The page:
Stand-up comedian Jen Kirkman talks faux fur, the humour in reality and being young women’s “spirit animal”
By Alli Hayes
Known for her wry wit on Chelsea Handler’s Chelsea Lately talk show and her uncanny ability to recall high school social studies lessons while intoxicated on Drunk History, Jen Kirkman is the everywoman’s comic. Loose Lips caught up with the American entertainer in advance of her upcoming show in Vancouver.
Jen, your faux fur collection has come out to play for your gigs and editorials. What does a good faux (or other fashion piece) do for your soul and stage presence?
Thank you for noticing! I have gone through many “fashion” phases as a stand-up comic. During my twenties, I wore the standard uniform of many comics (both male and female) – corduroy pants (ill-fitting), a tee shirt and Chuck Taylor Converse sneakers. I think I felt that if I looked neutral the focus wouldn’t be on my clothing or gender but on my material.
I love clothing and I love a lot of different styles of clothing and if I’m standing on stage asking people to listen to me – might as well express myself without word,s too. As I look back at many of my style heroes, they were gender non-conforming with their clothing (Prince, Bowie – I’m going to cry) and so I don’t think wearing sequins or faux fur on stage makes me feel like a “woman” comic. I think it makes me feel like a freaky person, which is how I love to feel.
You’ve been channelling so much comedy realness in different mediums: your new book, your podcast, writing for TV, the billboard charts. What’s the best part about using all these tools to get your messages across? Do you try to keep the mediums separate or would you for instance use some material from your podcast in your book/stand up show?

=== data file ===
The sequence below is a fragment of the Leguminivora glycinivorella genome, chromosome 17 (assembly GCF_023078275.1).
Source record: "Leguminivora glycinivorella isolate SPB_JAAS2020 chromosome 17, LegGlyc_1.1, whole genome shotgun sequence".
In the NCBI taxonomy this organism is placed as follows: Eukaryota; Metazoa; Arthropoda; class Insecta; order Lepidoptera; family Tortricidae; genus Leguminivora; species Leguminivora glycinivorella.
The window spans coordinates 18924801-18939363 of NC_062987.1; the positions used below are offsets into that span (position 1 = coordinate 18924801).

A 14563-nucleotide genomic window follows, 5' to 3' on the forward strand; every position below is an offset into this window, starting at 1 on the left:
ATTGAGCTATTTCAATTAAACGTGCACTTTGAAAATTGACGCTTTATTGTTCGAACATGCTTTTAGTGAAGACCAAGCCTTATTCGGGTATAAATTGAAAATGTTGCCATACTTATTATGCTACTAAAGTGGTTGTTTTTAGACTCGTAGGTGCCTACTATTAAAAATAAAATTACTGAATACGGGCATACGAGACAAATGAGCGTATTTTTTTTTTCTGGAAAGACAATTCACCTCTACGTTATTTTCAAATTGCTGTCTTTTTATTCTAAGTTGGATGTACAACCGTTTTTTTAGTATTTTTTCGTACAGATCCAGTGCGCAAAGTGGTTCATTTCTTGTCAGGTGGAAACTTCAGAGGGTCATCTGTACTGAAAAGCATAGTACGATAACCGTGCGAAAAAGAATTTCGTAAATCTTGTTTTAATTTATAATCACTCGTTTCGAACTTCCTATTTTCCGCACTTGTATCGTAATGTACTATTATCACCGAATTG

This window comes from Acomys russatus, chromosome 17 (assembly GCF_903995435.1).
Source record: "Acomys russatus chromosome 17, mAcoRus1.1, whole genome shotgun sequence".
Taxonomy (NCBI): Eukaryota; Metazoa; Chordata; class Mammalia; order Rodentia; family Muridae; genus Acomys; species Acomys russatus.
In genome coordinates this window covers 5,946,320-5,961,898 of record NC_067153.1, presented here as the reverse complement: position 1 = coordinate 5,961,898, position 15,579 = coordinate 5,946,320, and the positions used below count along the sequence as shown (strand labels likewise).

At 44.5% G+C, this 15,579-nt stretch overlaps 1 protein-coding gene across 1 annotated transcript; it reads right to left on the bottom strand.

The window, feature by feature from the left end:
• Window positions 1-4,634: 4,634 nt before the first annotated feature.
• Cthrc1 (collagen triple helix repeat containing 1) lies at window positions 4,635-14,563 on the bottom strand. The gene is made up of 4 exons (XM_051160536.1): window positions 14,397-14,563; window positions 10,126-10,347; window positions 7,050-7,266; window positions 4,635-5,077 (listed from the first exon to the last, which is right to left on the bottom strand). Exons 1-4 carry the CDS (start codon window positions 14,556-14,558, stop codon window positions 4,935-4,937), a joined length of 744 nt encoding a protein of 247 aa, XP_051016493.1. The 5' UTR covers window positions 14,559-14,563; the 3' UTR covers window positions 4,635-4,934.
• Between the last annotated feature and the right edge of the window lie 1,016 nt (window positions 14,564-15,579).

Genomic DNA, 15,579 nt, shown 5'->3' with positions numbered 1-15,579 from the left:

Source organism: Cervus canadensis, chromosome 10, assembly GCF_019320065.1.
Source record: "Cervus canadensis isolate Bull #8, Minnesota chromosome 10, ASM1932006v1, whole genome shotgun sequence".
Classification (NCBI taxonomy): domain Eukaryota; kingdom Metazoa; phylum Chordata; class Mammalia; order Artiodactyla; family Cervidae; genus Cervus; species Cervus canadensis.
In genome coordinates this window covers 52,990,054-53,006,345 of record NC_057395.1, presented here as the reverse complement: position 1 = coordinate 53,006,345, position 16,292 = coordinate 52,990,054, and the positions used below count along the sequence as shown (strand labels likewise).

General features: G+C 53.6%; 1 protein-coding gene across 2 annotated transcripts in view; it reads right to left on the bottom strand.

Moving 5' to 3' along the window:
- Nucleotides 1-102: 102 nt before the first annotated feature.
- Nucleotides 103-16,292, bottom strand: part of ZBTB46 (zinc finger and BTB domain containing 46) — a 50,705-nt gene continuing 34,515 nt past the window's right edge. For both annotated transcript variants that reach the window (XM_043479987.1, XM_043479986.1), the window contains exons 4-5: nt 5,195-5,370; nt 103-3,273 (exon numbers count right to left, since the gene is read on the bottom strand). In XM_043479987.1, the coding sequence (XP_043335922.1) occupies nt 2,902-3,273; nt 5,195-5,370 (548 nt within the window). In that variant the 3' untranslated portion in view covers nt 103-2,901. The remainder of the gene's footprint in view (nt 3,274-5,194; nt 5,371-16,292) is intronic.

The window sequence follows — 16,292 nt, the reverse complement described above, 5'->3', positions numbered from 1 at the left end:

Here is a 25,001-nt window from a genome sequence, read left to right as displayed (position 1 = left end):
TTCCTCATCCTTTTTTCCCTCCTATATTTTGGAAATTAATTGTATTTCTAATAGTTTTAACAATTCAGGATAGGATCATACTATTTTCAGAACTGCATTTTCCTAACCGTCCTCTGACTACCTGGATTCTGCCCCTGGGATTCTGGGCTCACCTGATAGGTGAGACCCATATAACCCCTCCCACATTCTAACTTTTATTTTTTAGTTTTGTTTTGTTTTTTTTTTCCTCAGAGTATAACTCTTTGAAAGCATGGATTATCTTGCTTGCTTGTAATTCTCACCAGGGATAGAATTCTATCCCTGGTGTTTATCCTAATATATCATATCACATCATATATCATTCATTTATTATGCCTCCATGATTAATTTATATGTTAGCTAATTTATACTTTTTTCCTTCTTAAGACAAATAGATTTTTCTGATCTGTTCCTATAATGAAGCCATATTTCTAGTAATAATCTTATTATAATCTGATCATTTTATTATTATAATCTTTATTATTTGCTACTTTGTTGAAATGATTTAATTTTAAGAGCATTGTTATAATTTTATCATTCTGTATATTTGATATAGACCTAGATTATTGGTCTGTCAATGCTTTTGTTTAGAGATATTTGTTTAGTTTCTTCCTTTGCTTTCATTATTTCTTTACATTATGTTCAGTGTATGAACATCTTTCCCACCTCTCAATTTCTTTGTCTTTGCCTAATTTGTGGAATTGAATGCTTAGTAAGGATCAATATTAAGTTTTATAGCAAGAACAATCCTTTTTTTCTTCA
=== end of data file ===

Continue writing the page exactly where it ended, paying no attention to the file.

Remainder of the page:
I gots to keep it real! Just kidding.
The platforms simply exist and I approach them with what I want to say but I don’t sit around deciding what might sound or work best for each platform. You just sort of know. It’s like how you talk one way to your grandmother but maybe a little differently to your best friend. You don’t have to organize your thoughts in the morning and decide who gets what stories; it is just organic. I feel that way about podcasts, social media, albums, books and live performance. I will think “I want to write this in a book” instead of, “I want to say THIS. Where is the best place to say it?”
I think that Twitter – although sometimes I can’t help myself – is a terrible place for political rants since we only have 140 characters. So that means we have to send multiple tweets. When we’re feeling passionate about something like the election or gun control – we look unhinged tweeting 10 times in a row when really it’s just a short essay technically. But the delivery comes off like, “Uh-oh, Jen’s off the rails.” So a more earnest rant might be best for my podcast and I have the ability to interrupt myself and explain to the audience that I’m just brainstorming here and they can hear my tone.